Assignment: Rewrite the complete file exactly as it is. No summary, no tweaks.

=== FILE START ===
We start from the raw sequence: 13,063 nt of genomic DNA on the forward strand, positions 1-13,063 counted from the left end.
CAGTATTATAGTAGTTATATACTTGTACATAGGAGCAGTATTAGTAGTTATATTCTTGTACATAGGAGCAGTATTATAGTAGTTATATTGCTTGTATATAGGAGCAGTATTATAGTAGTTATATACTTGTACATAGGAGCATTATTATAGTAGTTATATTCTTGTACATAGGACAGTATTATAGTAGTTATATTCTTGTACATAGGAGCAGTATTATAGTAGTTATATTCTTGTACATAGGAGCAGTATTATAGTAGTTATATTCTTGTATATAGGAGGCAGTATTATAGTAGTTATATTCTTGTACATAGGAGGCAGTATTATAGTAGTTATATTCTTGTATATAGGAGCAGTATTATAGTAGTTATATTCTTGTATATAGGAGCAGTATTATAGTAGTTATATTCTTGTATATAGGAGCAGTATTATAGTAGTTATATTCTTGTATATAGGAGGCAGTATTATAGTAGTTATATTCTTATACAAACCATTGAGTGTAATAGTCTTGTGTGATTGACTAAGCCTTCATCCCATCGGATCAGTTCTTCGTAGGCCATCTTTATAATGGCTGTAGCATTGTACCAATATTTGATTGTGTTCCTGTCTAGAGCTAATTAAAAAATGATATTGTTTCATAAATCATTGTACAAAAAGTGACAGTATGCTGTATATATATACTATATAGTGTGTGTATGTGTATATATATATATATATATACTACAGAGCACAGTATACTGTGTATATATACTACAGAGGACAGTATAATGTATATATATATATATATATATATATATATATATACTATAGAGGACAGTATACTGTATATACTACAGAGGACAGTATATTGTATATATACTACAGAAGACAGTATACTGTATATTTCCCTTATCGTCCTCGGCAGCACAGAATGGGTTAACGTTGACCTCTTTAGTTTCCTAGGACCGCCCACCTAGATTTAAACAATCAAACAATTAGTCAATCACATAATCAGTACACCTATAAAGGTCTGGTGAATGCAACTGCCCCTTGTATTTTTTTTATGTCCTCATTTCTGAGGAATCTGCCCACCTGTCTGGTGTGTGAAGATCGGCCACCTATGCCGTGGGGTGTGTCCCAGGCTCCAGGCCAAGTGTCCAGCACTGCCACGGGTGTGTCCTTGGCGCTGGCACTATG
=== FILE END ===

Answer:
We start from the raw sequence: 13,063 nt of genomic DNA on the forward strand, positions 1-13,063 counted from the left end.
CAGTATTATAGTAGTTATATACTTGTACATAGGAGCAGTATTAGTAGTTATATTCTTGTACATAGGAGCAGTATTATAGTAGTTATATTGCTTGTATATAGGAGCAGTATTATAGTAGTTATATACTTGTACATAGGAGCATTATTATAGTAGTTATATTCTTGTACATAGGACAGTATTATAGTAGTTATATTCTTGTACATAGGAGCAGTATTATAGTAGTTATATTCTTGTACATAGGAGCAGTATTATAGTAGTTATATTCTTGTATATAGGAGGCAGTATTATAGTAGTTATATTCTTGTACATAGGAGGCAGTATTATAGTAGTTATATTCTTGTATATAGGAGCAGTATTATAGTAGTTATATTCTTGTATATAGGAGCAGTATTATAGTAGTTATATTCTTGTATATAGGAGCAGTATTATAGTAGTTATATTCTTGTATATAGGAGGCAGTATTATAGTAGTTATATTCTTATACAAACCATTGAGTGTAATAGTCTTGTGTGATTGACTAAGCCTTCATCCCATCGGATCAGTTCTTCGTAGGCCATCTTTATAATGGCTGTAGCATTGTACCAATATTTGATTGTGTTCCTGTCTAGAGCTAATTAAAAAATGATATTGTTTCATAAATCATTGTACAAAAAGTGACAGTATGCTGTATATATATACTATATAGTGTGTGTATGTGTATATATATATATATATATACTACAGAGCACAGTATACTGTGTATATATACTACAGAGGACAGTATAATGTATATATATATATATATATATATATATATATATACTATAGAGGACAGTATACTGTATATACTACAGAGGACAGTATATTGTATATATACTACAGAAGACAGTATACTGTATATTTCCCTTATCGTCCTCGGCAGCACAGAATGGGTTAACGTTGACCTCTTTAGTTTCCTAGGACCGCCCACCTAGATTTAAACAATCAAACAATTAGTCAATCACATAATCAGTACACCTATAAAGGTCTGGTGAATGCAACTGCCCCTTGTATTTTTTTTATGTCCTCATTTCTGAGGAATCTGCCCACCTGTCTGGTGTGTGAAGATCGGCCACCTATGCCGTGGGGTGTGTCCCAGGCTCCAGGCCAAGTGTCCAGCACTGCCACGGGTGTGTCCTTGGCGCTGGCACTATG